A5) I have helped many artists receive grants but I have never received one. I keep applying, but until then I’m self-funded as an artist. It isn’t always easy but I always find a way. I would encourage artists to keep applying though for grants. Crowd funding is another great way to fundraise. I also always advice artists to find likeminded artists to collaborate with and make trades.
Q6) What would you like to say to the women/children studying jazz right now?
A5) Don’t let anyone tell you that you can’t do it. It is their (sometimes well-meaning but nevertheless) insecurities coming through. Just do it!! Also find a good mentor that can honestly help you figure out what your voice (pun intended) is. And don’t fall for folks who want to “rebrand” you to fit into a box especially when it will make them money.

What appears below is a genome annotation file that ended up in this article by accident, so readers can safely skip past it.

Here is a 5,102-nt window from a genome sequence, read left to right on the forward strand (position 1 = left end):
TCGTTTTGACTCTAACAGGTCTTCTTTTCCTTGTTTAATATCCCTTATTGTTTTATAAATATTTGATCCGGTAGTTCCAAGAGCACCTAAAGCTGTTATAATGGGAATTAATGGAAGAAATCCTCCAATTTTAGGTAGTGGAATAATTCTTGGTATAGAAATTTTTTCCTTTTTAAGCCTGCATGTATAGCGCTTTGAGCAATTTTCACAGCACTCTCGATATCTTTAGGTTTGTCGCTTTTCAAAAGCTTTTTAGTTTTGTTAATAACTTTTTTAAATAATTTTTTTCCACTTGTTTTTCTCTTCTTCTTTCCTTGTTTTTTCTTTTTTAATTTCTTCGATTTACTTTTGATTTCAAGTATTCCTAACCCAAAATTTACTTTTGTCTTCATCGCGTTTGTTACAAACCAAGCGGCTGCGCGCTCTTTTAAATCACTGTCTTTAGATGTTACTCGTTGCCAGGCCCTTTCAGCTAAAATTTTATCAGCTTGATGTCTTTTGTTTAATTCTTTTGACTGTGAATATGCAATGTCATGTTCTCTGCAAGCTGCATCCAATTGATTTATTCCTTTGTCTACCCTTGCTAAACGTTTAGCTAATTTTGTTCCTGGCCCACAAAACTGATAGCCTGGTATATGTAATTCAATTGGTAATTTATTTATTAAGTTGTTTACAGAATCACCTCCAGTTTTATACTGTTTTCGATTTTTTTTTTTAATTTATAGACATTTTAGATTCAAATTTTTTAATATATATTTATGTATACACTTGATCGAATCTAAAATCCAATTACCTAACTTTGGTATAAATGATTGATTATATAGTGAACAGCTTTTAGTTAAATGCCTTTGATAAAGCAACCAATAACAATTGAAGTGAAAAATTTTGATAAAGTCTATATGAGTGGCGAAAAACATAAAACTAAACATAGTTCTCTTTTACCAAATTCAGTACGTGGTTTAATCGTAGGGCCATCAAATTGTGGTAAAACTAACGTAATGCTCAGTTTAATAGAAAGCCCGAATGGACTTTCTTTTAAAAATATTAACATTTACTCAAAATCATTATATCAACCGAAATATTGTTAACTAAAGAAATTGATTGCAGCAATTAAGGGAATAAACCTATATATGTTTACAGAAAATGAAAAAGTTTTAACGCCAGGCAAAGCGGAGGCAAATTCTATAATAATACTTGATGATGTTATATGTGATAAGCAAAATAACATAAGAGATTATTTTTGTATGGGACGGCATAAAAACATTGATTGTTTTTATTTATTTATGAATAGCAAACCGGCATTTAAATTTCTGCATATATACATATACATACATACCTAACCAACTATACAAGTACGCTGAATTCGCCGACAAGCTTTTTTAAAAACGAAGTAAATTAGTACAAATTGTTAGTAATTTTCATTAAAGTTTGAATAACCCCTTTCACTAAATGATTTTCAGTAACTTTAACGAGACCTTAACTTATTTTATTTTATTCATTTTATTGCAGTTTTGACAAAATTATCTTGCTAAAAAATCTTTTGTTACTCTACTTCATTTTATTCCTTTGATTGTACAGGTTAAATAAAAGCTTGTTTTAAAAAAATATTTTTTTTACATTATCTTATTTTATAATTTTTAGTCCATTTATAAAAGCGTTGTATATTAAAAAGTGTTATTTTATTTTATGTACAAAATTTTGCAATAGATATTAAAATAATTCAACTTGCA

And more importantly, don’t let anyone push you into a corner where you don’t feel comfortable. When I was starting out, I had a certain famous agent who will remain unnamed promise to make me the “girl Michael Buble” (not sure how that would work cause I’m Natalia Pardalis) in exchange for a “if anyone needs a girlfriend” deal (direct quote). I said no and out of revenge, he tried to have me blacklisted but like Roy Rogers once said: “reputation is like wallpaper, not how good it looks but it is the glue that keeps it up” so it didn’t work. So be true to yourself and everything will workout well even if you are going through hard times.
And remember - Success comes in many different ways - just find your story and tell it!
Q7) All this during COVID-19? What have been your experiences?